Yes, Oui, Cannes: Film Director Mati Diop Becomes First Black Woman Ever to Win

Illustration for article titled Yes, Oui, Cannes: Film Director Mati Diop Becomes First Black Woman Ever to Win
Photo: Pascal Le Segretain/Getty Images

On Saturday, French-Senegalese director Mati Diop became the first black female filmmaker to win a prize at the Cannes Film Festival, the Independent reports. She was also the first black female director to ever have a film compete at Cannes.

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Diop, 36, took home the Grand Prix, the festival’s second-highest award, for her film Atlantics. Set in Senegal’s capital, Dakar, the politically astute drama is both a ghost story and a love story about young Senegalese workers seeking a better life.

“That film touched us in our hearts,” said U.S. actress Elle Fanning, a juror, after the awards presentation, according to the Los Angeles Times. “It deals with issues, but it also felt quite personal and vulnerable and very emotional and just quite precious.”

Interestingly, the idea of the “precious” nature of Diop’s film was a cause of anxiety for the filmmaker. In an interview with the Hollywood Reporter earlier this month, Diop reveals, “I began to ask some questions, like, Was my film really being accepted for what it was? Was it being heard for what it had to say? Or was the fact that I’m a woman filmmaker also a factor that played in this process?”

Diop also spoke to the Hollywood Reporter about learning of the racial implications of her Cannes entry through the media:

Diop is one of four female directors in the festival’s 21-film lineup, still a low percentage but a marked improvement from recent years, when the festival came under fire for its lack of female representation. Her inclusion marks another significant milestone: She is the first black female director to be accepted into the competition lineup in the festival’s 72-year history — a fact Diop was not aware of until she saw it reported online. “I discovered it myself, reading the article,” she says. “It was a rather odd experience for me because I approached it almost as somebody learning this, as an outsider. What I represent exceeds me and does not belong to me.”

Diop’s father (jazz musician Wasis Diop) is from Senegal and her mother is French. Diop was born and raised in Paris, although she visited Senegal often as a child. “In France, we have a very different relationship in terms of defining blackness. I’m not called black — I’m called a Frenchwoman,” she says. “But I have noticed that in America, as soon as you have a little — even 10 or 20 percent of blackness — you become black. Being black is not something I think about every day when I wake up. I don’t think of myself as white or as black. I just think about me as me.”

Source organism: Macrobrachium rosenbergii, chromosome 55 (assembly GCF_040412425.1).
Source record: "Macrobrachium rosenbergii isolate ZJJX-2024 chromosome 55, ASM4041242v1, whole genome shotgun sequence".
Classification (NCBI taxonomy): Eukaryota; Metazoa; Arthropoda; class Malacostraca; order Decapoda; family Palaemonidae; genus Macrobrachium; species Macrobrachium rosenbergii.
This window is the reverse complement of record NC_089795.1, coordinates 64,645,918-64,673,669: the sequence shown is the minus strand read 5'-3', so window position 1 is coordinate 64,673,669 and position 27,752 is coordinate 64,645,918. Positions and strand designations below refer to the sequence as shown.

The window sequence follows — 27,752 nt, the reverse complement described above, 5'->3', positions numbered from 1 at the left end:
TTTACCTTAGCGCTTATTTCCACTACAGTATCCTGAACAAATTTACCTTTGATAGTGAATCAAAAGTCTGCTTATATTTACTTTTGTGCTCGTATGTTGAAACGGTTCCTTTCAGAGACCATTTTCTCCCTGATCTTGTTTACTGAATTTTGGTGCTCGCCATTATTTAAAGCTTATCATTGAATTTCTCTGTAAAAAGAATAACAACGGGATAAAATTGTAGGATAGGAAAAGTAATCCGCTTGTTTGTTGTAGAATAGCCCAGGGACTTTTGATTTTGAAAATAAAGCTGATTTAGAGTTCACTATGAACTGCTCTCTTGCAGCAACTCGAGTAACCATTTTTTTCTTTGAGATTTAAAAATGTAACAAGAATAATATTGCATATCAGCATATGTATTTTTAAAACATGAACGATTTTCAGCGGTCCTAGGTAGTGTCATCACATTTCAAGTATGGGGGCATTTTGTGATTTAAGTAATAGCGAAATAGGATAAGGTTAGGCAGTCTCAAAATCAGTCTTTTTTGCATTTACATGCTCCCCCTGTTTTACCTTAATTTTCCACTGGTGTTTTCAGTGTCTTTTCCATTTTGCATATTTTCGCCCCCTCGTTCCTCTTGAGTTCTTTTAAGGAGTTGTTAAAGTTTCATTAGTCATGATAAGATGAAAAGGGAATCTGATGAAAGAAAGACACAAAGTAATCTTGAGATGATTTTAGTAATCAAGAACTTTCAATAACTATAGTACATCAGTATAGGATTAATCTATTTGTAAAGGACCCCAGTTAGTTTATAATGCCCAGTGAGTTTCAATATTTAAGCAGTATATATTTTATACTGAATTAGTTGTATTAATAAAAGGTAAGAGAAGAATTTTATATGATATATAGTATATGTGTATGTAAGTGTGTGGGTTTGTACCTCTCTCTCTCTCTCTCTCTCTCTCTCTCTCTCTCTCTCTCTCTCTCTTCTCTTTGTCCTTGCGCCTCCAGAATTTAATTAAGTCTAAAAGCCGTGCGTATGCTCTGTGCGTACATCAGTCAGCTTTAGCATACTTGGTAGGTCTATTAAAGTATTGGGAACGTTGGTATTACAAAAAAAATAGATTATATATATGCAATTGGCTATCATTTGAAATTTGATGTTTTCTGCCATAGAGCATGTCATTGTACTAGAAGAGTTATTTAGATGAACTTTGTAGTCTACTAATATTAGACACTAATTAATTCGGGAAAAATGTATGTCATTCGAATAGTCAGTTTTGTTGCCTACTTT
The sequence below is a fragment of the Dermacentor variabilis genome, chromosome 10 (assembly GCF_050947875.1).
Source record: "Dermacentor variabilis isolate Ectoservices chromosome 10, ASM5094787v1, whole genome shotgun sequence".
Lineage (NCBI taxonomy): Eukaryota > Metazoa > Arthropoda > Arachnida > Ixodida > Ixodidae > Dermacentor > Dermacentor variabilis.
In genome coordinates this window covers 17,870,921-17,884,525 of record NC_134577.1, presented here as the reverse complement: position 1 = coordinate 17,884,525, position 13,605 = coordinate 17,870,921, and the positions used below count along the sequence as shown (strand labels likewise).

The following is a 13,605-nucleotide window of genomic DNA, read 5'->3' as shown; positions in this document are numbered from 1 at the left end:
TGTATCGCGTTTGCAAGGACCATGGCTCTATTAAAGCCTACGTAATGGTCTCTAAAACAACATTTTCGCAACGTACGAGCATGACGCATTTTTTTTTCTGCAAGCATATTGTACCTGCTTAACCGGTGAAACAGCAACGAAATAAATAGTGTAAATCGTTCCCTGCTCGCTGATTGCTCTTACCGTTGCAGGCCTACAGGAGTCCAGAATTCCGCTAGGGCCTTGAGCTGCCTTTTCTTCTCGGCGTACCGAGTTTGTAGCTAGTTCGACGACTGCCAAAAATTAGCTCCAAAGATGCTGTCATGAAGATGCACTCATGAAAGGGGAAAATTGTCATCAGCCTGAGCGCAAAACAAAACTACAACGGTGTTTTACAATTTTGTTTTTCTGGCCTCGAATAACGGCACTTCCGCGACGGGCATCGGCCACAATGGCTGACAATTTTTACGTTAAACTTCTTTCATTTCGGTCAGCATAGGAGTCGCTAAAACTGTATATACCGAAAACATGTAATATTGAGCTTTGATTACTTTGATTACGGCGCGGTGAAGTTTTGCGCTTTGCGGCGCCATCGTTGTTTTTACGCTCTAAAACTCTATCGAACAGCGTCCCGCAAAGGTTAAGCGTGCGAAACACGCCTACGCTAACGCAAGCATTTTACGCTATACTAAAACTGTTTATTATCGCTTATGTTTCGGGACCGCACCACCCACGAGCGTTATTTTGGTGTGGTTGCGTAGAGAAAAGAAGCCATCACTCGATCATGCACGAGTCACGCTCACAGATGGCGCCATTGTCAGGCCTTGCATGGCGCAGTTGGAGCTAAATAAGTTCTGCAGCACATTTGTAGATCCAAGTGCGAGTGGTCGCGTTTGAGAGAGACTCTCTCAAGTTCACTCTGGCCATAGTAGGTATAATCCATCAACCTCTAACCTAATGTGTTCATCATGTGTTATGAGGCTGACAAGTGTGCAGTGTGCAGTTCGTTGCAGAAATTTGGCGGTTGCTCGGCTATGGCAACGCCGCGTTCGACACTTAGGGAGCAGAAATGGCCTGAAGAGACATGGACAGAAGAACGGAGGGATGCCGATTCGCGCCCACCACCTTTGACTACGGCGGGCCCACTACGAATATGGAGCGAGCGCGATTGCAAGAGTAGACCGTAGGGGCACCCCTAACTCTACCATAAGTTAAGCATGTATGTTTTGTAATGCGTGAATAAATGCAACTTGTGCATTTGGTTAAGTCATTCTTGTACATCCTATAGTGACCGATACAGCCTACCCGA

Still, according to the Independent, Diop also said she was a “little sad” to make history as the first woman of African descent to screen at Cannes.

“It’s pretty late and it’s incredible that it is still relevant,” she said. “My first feeling to be the first black female director was a little sadness that this only happened today in 2019. ... I knew it, but it’s always a reminder that so much work needs to be done still.”

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Correction: Sept. 16, 2019, 10:17 a.m. ET: This article has been edited to clarify that the Grand Prix is Cannes’ second-highest award. It has also been edited to remove unattributed text and add fuller sourcing.

DISCUSSION

marthajones30
TheRealMarthaJones3.0

“In France, we have a very different relationship in terms of defining blackness. I’m not called black, I’m called a Frenchwoman.” Nah, not true, unless she’s been living in a bubble in the country side.

“Being black is not something I think about every day when I wake up. I don’t think of myself as white or as black. I just think about me as me.”

This is offensive one because it’s not true. In an article I wrote for this very site, I met with a french black man that was at a meeting to SPECIFICALLY find out how AfAm deal with interpersonal/structural racism in order to take it back to France for organization and coalition building. Black french people KNOW they are black.

Unambiguous, non biracial black french women actresses talked EXTENSIVELY about the racism and colorism they faced at Cannes last year.

Let me ask a question, what would happen if for two seconds we did not treat these one black grandparent on one side of their family, i don’t identify and as black i am just me, people like special snowflakes poised to break at any moment and challenged them and held them accountable for their words? Would the world actually end?